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particularly remembered for creating thunderbirds. but there was also stingray, captain scarlet and space: 1999. now, for the first time, all the theme tunes to their shows are going to be performed live by an orchestra in a special concert in birmingham. phil mackie has the story. stand by for action! remember this? we are about to launch stingray. if you do, i bet you're about to start singing along. # stingray, stingray! #. the classic shows were scored by barry gray and created by gerry anderson, seen here with two of his most famous characters. parker's been having a little bit to drink recently, so he's... gerry's son is jamie anderson, and he's brought some of his late father's models to symphony hall ahead of the concert. just the thought that in a few days' time, this place is going to be filled
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with over a thousand fans of anderson productions, and they're just going to relive, you know, six decades of anderson themes all in one night, i mean, i'm equally nervous and excited, i think. the orchestra won't be able to rehearse together until saturday, so they're learning their parts alone. richard harvey composed this theme to the �*80s show terror hawks. and in his studio in south london, is preparing for the concert, which he'll conduct. i think the music was absolutely pivotal. i mean, he was basically giving the world a puppet show. but barry gray's music turned it into a big screen thing. if it had been puppet show scale music, the whole thing would have failed. the music was such an integral part of it.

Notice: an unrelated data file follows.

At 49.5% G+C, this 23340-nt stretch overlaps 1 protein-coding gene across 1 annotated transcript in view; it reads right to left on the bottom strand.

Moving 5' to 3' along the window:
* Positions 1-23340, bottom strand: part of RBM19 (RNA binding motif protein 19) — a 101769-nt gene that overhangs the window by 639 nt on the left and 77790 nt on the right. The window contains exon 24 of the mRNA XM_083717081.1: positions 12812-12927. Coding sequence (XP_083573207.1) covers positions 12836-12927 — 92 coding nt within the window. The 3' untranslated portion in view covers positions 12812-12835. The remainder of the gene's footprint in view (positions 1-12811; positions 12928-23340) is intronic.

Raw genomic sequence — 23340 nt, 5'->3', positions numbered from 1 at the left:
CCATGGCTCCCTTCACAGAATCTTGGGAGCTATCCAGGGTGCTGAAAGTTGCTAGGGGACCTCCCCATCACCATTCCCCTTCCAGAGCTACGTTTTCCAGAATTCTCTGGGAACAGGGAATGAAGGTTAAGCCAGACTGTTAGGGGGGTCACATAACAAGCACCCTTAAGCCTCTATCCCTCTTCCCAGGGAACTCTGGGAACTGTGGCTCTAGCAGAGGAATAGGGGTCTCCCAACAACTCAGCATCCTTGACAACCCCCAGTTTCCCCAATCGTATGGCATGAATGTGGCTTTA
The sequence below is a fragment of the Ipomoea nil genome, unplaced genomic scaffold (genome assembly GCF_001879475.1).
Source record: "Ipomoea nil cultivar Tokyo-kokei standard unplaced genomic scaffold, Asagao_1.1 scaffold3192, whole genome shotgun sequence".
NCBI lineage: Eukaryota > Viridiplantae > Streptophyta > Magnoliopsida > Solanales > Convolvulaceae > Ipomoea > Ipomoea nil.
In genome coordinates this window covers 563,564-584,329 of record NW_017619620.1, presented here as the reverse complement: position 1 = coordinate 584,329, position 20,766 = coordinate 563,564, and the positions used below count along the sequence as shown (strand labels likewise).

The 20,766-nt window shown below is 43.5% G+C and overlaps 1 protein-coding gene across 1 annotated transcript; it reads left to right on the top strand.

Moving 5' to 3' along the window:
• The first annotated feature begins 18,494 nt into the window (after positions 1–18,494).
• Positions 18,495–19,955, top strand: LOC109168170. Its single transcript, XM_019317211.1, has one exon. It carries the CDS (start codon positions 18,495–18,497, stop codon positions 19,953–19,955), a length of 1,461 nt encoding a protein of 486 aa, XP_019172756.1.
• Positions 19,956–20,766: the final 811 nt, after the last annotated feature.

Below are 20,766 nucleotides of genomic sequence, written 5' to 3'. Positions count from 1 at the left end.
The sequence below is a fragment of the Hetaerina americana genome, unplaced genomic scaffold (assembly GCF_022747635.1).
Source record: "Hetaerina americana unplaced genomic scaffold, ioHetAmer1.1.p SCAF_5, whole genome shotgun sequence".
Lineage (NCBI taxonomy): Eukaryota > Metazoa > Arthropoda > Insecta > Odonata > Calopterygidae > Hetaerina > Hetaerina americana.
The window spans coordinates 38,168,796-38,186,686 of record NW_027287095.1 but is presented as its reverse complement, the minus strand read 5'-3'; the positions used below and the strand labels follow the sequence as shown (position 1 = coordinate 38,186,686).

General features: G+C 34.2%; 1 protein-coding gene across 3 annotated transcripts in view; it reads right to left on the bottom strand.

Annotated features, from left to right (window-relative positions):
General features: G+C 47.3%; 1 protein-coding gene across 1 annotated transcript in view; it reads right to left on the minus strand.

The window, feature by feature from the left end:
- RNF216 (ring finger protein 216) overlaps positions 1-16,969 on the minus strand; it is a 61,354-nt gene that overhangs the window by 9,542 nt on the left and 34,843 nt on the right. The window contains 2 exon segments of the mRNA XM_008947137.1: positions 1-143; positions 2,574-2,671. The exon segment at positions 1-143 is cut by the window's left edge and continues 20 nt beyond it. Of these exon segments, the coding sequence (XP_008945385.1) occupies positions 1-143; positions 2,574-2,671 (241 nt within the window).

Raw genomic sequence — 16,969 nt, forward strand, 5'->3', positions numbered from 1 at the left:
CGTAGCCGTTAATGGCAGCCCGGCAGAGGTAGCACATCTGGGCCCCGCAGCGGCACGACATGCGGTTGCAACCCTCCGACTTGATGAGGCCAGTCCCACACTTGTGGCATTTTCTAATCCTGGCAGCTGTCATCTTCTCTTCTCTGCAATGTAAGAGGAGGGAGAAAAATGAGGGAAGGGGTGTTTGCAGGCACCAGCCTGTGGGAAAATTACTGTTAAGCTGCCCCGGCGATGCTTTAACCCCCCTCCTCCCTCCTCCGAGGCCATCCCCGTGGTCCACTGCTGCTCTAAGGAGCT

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he's not wrong. the classic themes composed by barry gray in the �*60s are unforgettable. i think it's going to be a very special thing. personally and rather selfishly. to hear all that stuff. because obviously i'm a very proud son, you know, knowing all that stuff was achieved by one man and that one man was my dad. to have it all performed on one night and all these people coming to enjoy it, will make it very special indeed. what are you particularly looking forward to and what's it been like coming back to it? oh, just looking through the scores, hearing it all again, prepping for the show, it'sjust brought it all back. it's just been fantastic. and when the baton comes down on the thunderbirds march, you know, every little hair on the back of my neck will be standing up. it just carries the best memories for me. so fab, spectrum is green, and stand by for action. phil mackie, bbc news, birmingham. time for a look at the weather.
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here's tomasz schafernaker.